In this new international study the drug lowered the risk of end-stage kidney disease by 32%. It also reduced the likelihood of renal (kidney) death by 34% as well as leading to 22 fewer emergency hospital admissions for heart failure and 25 less events involving cardiovascular death, heart attack or stroke per 1,000 people.
The study involved tracking 4,401 people who had type 2 diabetes and chronic kidney disease from 34 countries. They were divided into two groups, with one given the drug and the other given a placebo, and followed up three times between March 2014 and May 2017.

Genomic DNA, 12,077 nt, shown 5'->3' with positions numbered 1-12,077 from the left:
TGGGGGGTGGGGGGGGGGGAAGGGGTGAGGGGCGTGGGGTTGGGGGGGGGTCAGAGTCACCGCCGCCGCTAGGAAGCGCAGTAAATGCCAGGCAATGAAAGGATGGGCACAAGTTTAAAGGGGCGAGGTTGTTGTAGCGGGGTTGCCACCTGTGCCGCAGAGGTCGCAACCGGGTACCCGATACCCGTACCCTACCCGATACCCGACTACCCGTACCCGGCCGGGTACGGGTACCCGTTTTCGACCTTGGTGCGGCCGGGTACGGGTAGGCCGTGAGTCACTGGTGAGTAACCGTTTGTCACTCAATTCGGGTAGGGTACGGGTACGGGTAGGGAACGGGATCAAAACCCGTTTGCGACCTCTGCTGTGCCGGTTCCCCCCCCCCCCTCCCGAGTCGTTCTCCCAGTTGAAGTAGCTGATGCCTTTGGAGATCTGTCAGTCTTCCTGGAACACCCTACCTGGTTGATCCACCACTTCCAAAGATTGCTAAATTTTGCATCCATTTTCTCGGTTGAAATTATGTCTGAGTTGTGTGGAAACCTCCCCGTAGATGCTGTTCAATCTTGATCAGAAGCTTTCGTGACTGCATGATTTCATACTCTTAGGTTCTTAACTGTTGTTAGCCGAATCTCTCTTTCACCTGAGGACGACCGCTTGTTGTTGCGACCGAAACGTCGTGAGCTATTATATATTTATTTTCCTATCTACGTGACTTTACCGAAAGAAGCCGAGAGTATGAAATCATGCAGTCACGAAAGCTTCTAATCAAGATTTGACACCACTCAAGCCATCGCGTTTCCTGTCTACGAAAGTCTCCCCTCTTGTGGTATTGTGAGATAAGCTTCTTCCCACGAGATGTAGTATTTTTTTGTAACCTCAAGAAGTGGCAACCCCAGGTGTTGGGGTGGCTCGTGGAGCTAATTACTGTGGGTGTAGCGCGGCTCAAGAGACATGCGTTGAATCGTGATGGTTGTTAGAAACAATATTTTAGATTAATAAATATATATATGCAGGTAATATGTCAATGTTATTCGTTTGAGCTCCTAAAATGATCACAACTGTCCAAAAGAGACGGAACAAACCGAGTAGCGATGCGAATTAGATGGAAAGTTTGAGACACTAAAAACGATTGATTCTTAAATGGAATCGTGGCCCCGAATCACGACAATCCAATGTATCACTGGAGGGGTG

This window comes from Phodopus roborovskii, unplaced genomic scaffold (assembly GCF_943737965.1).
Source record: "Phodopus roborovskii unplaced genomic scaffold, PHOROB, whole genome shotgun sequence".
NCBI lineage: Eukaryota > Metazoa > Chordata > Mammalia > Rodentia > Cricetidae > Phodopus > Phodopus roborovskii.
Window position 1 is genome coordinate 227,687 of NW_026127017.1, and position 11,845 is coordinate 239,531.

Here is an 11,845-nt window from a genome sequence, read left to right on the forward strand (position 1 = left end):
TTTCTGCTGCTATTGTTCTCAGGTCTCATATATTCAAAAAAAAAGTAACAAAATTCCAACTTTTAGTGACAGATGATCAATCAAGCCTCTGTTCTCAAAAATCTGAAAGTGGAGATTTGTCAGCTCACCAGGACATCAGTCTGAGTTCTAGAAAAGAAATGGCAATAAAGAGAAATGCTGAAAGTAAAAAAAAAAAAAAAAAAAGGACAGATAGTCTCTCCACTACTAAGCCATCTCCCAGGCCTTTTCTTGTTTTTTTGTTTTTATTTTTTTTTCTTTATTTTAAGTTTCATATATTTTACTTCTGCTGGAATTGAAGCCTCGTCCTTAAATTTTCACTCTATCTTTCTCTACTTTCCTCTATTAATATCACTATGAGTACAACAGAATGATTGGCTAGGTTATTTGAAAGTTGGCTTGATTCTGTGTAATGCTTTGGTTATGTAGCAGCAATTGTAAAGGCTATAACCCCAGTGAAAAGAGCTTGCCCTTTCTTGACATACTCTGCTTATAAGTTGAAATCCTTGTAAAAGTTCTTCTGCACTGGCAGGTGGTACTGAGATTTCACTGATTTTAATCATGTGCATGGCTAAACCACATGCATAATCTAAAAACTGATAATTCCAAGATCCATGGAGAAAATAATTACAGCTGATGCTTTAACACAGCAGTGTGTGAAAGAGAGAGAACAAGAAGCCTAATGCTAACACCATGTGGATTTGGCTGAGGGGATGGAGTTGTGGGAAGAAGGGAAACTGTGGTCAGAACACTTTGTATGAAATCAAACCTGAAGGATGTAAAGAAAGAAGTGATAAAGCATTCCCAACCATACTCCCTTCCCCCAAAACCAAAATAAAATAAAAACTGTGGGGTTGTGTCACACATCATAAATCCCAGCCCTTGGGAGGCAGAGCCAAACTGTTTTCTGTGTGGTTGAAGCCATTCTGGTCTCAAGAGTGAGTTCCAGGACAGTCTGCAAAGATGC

The drug has previously been found to lead to a higher chance of a lower limb amputation as a side effect, but this new research suggested there was no such increased risk. Additionally, rates of bone fracture were also the same between the two groups.
However, the risk of diabetic ketoacidosis (DKA), a dangerous short-term complication of diabetes which can be fatal if not urgently treated, was found to be higher in the participants taking canagliflozin.
Limitations of the study included not studying people with advanced kidney disease and also people who had kidney conditions not linked to type 2 diabetes.
The research has been published in the New England Journal of Medicine.